Advisers not sold on ESG fund strategies, January 25, 2019, Bloomberg News/InvestmentNews, USA.


[UK] Investment Association weighs retail product labels for SRI funds. "The Investment Association (IA) is consulting on proposals which would see retail investors provided with product labels for funds linked to sustainability and responsible investing (SRI) products, in efforts to aid investors in achieving 'both their financial as well as their environmental and social goals'."

[COMMENTARY] I can see this idea gaining traction. It might simplify sustainable-ethical investing for the retail client, though I'm sure many in the industry would rebel against it. In particular, making portfolio changes that move the fund from one ranking to another could prove problematic, since investors might have been sold the fund with a specific goal.
Investment Association weighs retail product labels for SRI funds, by Mike Sheen, January 25, 2019, Investment Week, UK.


Study sees safe haven in Islamic equities in crises. "Restrictions on debt and the diverse investment goals for Shariah-conscious shareholders could help provide a shelter in a time of crisis, academics including Sohel Azad of Melbourne’s Deakin Business School wrote in the November issue of the Journal of International Financial Markets, Institutions and Money."

[COMMENTARY] Interestingly, research after the 2008-9 market crash showed ethical investments also held-up better than the general market. Ethics pays.
Study sees safe haven in Islamic equities in crises, January 22, 2019, Bloomberg/Tokyo, Gulf Times, Qater.


Corporate Knights 2019 Global 100 results. "Overview of 2019 Global 100 Most Sustainable Corporations in the World index."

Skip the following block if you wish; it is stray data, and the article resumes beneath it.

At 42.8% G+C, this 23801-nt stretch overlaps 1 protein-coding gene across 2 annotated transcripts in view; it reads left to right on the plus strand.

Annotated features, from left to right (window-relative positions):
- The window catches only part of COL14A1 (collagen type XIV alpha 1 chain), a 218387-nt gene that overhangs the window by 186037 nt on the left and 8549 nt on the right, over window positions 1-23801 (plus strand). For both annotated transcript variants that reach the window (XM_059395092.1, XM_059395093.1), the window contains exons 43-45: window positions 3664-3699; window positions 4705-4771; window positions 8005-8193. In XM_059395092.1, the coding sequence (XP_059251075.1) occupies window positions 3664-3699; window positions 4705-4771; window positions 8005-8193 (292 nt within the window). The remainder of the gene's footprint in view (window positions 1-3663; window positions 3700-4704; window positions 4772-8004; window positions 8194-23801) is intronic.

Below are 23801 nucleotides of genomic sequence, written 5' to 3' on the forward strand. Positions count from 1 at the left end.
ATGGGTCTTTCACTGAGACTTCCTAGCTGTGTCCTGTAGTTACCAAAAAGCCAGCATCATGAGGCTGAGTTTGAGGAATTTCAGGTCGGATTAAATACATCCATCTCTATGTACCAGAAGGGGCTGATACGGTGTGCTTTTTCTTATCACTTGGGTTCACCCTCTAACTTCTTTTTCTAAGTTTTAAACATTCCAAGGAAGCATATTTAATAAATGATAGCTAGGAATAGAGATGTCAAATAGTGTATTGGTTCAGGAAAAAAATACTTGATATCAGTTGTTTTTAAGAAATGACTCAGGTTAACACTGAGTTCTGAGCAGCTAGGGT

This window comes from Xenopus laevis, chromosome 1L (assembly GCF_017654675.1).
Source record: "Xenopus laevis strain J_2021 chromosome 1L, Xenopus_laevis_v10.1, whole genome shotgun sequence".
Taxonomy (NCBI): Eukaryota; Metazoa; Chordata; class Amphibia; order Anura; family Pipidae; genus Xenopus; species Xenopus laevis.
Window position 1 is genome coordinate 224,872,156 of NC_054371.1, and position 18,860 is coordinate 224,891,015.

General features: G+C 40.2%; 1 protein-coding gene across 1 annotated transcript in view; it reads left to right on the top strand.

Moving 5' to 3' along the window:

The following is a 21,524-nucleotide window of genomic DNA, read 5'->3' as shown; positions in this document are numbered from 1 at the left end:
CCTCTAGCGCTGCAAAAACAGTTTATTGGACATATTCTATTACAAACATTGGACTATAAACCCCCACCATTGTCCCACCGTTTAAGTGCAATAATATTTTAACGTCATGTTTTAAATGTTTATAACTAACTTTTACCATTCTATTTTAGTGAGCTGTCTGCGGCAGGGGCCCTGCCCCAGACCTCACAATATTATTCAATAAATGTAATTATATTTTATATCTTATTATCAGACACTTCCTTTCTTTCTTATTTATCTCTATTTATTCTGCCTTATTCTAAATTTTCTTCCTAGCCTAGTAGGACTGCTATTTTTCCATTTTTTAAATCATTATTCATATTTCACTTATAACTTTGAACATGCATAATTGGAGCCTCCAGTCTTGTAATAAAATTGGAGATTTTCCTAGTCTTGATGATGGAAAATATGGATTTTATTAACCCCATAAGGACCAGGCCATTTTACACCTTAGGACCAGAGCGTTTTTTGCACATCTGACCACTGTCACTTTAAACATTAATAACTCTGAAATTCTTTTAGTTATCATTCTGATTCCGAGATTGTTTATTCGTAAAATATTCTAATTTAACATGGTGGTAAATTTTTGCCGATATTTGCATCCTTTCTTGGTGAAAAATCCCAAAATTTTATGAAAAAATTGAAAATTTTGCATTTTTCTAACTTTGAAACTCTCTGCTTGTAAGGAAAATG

[COMMENTARY] This is always one of the more interesting rankings of sustainability leaders. You'll see companies here you won't find on other such lists and it's a testament as to how much research Corporate Knights do!
Corporate Knights 2019 Global 100 results, January 22, 2019, Corporate Knights, Canada.


Skeptical About ESG? Don’t Be. Here’s Why. "A new Amundi SA study shows out performance by ESG funds in recent years, and Nuveen, with $20 billion in ESG assets, affirms that finding."

[COMMENTARY] I've covered the Amundi study earlier, see "ESG screening boosts stock market performance, research finds." However, the Nuveen study is also noteworthy. It's shown outperformance in its ESG ETFs and has seen a big leap in inquiries from advisors and investors concerning ESG.
Skeptical About ESG? Don’t Be. Here’s Why. By Ginger Szala, January 22, 2019, ThinkAdvisor, USA.


Defective data is a big problem for sustainable investing. "But performance metrics for ESG are in their infancy compared with financial statements. Almost seven in 10 asset managers say the lack of high-quality information is the biggest challenge in adopting ESG principles. Without progress, the momentum in sustainable investing may stall."

[COMMENTARY] The writer, Huw van Steenis, is a senior adviser to the governor of the Bank of England, and provides a good discussion of the situation. I've long argued that not only must there be generally agreed on ESG criteria and reporting standards, but like financial statements, corporate ESG 'statements' should be independently verified and audited by accredited and regulated auditors.
Defective data is a big problem for sustainable investing, by Huw van Steenis, January 20, 2019, FT, UK.


RepRisk: The Ten Most Controversial Companies of 2018. "The MCC 2018 Report shows how major corporations from different sectors, including airlines, utilities, and banks, had to mitigate reputational and financial impacts resulting from inadequate management of ESG risks. The wide spectrum of ESG issues faced by these companies, and the ripple effects of these issues on the sector as a whole, stresses the global dynamics of ESG incidents."

[COMMENTARY] Interestingly, most are in Asia. See the list on page 7 of the report.
RepRisk Special Report: Most Controversial Companies 2018, January 16, 2019, Switzerland.